Bri: “A feminist is one who believes in the social and economic equality between males and females and acknowledges we, as a society, have ignored that cultural fact for far too long.”

Kim: “One who advocates for political, social, and economic gender equality”

Megan: “One who believes in and stands up for equality and justice for all people, while remaining aware of the ways that intersectionality can make oppression look very different for different people.”

Carly: ” I really like a definition that Roxanne Gay refers to at the end of Bad Feminist from DIY Feminism by Kathy Bails: “just women who don’t want to be treated like shit.” Feminists are people who believe that there certain issues that affect women specifically, issues where women are treated or viewed as less than men, and that these issues should and must be addressed. And by extension, they also support and fight for other groups (races, sexualities, etc.) that are in similar situations.”

 

I am a feminist because I don’t think that anyone should be discriminated against for any reason. I want all people to have opportunities to flourish and to be a productive member of society. And I think that anyone who claims that they are not a feminist is ignorant of the term, scared to be associated with “man-haters,” or downright needs to sort out their priorities.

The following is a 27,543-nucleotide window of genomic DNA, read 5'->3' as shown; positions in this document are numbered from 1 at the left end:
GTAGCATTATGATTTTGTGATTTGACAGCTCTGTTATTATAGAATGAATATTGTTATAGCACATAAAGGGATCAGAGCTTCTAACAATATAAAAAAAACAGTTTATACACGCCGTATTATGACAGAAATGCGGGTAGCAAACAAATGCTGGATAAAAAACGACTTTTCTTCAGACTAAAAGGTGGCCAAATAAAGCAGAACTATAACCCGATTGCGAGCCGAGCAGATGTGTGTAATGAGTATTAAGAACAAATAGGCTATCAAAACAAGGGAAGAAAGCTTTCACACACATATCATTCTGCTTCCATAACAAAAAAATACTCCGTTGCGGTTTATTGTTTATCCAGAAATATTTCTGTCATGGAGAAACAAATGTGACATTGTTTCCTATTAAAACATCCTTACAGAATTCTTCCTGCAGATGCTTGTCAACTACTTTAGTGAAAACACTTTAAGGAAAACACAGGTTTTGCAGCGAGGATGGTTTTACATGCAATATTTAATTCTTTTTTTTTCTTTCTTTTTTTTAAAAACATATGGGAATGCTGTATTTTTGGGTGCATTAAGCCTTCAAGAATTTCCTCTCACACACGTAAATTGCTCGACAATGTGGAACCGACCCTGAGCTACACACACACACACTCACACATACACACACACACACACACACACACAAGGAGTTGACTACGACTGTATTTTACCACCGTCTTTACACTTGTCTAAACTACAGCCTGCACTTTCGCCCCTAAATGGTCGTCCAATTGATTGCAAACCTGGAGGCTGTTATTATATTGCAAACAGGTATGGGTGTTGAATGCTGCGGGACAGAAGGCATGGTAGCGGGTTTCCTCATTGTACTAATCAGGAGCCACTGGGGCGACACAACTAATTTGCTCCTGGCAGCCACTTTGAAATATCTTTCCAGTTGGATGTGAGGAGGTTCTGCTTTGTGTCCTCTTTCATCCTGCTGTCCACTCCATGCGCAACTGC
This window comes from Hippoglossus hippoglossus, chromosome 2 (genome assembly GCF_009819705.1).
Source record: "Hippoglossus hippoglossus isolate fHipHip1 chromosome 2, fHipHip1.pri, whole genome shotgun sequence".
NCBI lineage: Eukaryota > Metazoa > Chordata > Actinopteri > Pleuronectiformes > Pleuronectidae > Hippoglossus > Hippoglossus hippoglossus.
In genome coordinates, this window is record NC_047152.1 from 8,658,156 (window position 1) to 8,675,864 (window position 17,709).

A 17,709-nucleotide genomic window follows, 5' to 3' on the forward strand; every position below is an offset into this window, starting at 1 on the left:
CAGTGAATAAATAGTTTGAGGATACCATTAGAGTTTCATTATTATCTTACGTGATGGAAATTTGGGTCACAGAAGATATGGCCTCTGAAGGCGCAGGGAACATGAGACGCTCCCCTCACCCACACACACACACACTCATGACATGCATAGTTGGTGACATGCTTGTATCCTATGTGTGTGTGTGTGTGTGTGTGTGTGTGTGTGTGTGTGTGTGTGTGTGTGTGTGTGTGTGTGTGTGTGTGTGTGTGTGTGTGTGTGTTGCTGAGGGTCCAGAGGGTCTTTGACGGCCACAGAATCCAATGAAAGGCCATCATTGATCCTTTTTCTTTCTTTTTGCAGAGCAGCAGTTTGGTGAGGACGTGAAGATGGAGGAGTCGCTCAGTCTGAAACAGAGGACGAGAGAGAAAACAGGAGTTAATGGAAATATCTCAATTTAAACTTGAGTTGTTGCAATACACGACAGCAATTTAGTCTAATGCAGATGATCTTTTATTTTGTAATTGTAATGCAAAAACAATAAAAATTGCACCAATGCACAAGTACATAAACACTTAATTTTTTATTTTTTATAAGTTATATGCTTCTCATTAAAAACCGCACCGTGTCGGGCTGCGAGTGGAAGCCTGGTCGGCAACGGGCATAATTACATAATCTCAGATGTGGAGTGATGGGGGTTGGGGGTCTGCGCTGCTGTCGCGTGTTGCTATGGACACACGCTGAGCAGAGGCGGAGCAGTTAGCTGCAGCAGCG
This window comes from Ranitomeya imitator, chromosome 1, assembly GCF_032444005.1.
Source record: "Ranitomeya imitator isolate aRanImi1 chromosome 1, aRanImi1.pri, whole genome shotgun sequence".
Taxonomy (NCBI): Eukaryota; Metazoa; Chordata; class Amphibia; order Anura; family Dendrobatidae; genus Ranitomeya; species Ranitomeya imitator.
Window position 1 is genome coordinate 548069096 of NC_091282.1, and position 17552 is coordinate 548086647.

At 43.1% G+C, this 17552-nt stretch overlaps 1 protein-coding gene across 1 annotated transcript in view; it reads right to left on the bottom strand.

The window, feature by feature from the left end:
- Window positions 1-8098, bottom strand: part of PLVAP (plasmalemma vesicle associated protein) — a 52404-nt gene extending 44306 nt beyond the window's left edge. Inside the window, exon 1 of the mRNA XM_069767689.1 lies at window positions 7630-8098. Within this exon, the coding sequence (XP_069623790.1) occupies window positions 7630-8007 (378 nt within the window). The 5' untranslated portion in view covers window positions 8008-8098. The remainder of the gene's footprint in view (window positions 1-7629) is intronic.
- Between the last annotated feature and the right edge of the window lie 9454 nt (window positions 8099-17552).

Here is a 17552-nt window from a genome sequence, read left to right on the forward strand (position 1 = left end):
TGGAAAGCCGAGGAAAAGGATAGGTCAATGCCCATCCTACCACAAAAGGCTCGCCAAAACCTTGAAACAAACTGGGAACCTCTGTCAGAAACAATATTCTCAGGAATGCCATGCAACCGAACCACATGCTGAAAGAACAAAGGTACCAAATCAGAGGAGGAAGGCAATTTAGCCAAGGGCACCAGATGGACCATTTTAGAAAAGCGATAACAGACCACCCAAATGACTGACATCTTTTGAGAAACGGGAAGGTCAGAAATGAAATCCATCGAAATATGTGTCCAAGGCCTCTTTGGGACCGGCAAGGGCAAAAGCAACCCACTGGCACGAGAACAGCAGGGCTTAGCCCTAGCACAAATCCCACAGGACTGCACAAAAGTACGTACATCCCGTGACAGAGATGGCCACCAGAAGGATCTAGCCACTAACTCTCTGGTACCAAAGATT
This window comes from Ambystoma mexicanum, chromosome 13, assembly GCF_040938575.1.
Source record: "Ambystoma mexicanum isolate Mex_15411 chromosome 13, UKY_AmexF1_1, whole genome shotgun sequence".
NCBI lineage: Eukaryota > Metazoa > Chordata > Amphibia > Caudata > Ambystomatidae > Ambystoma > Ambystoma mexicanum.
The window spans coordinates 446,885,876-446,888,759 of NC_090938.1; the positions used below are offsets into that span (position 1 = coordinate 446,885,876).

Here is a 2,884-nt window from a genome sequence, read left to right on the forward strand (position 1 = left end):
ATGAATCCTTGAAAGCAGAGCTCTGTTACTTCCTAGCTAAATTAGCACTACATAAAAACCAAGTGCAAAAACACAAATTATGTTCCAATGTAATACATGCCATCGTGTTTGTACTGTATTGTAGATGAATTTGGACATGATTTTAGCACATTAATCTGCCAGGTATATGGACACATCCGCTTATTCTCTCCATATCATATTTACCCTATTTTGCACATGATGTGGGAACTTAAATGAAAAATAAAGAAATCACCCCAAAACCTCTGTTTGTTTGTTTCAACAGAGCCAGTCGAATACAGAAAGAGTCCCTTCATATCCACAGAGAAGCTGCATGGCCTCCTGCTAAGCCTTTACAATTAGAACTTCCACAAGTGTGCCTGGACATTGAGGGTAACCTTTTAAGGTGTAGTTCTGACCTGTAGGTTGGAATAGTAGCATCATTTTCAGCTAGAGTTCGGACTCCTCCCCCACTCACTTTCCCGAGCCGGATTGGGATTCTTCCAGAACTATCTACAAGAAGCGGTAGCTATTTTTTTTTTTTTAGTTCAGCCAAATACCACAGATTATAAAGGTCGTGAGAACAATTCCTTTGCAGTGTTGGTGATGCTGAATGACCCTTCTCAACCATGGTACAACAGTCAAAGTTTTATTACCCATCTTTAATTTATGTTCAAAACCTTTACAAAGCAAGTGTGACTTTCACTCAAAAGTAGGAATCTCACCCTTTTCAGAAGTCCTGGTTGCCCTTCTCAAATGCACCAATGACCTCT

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3 thoughts on ““Feminist” is Not a Dirty Word

  1. Thanks for this great post. As a 60 year old feminist woman, it brought back dear memories of loving arguments with my mother. The running discussion began over 40 years ago and ended with her death 12 years ago. I suspect it will start back up when we meet again in heaven. She would say the word “feminist” in the same tone as she would speak of the devil and wag her finger at me in caution that no man wants “that type of woman.” My exasperated rebuttal was always the same “Mom, I am a woman… “ist” means that I have concern for this group. How can I not care about the rights of myself and others like me.”
    I know she meant well. Today it makes me sad to hear women say they are not a feminist. As you shared, I know it is because of the negative connotations spewed by the press in the 60s of bra burning bitches and the lack of coverage of women who just want to choose their life style. Thanks again for your words of wisdom.

  2. Awesome article. I love hearing your generation supporting feminism, because it seems many women fear looking to aggresive, but until we earn equal pay for equal jobs, we all need to continue to educate men and women.

  3. This is a well written post. I couldn’t agree more with being a feminist and feeling proud of it. It’s sad that feminism has negative connotations now. It shouldn’t. Our country has so far to go, and we don’t need women speaking out against their own gender’s equal rights. Feminism does not mean man-hating. It means that men and women should be treated equally.